Watched a film tonight – “Aniara”. New Swedish sci-fi. Not quite Bergman, not quite Tarkovsky, but that direction. The set up is a near future, Earth is falling apart and people are migrating to the Mars colony on large space ships that are like huge flying hotels powered by nuclear reactors. Ordinarily the trip takes 3 weeks. One such ship, the Aniara, hits some space debris and is forced to jettison its fuel. It then drifts aimlessly through space and the film traces the fate of the people trapped aboard over the next 2 decades.

There’s a lot of things you would THINK would happen – gang violence for example. Just a lot more violence really. But maybe that’s apocalyptic western-think. Looking at the response to this current pandemic – maybe that’s all wrong. Seems like people just fall in line, like they did in the movie.

But one by one the people aboard the Ariana succumb to existential nothingess, the complete and final and utter extinguishing of hope. Nowhere to go, nothing to look forward to – you’re done. Your kid too. Until 5 million years later you wash up in gravity well, frozen through like an ice cube.

Day…6? (February 1)

Technically today is what was supposed to be the last day of the CNY holiday. Seems ludicrous. Seems like it’s already been a month. In fact, it’s just beginning.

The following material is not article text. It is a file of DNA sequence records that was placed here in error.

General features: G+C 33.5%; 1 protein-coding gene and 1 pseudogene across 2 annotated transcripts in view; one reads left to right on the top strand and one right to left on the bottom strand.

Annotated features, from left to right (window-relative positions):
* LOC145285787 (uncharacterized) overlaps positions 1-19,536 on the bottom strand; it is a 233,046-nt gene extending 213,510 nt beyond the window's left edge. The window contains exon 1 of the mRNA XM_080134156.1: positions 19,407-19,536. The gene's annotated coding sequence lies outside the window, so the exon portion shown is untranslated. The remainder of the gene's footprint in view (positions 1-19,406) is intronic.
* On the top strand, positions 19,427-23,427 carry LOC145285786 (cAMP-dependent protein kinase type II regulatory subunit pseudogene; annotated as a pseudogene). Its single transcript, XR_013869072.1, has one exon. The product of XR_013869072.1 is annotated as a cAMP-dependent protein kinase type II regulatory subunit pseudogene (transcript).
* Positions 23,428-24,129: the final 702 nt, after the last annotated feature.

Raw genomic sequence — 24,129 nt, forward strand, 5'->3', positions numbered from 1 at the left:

Some semblance of normalcy today. There were some kids playing in the square in our compound. Clio scooted after them on her little foot scooter, desperate for interaction. It’s not about safe versus unsafe. It’s about the human need for real social contact.

I caught the last rays of the dying sun, orange on my eyelids, powering up the circuits before it faded out in the west. Day 6 – patience wears thin.

Day 7 (February 2)

I have been extremely worried about my company, about my job. I’ve heard almost nothing from my company, just a perfunctory note a few days ago from HR saying the office had been thoroughly disinfected in accordance with government regulation. The silence spoke volumes though. The restaurant business is hardest hit. I didn’t need to check the logs to see that there were no bookings coming in.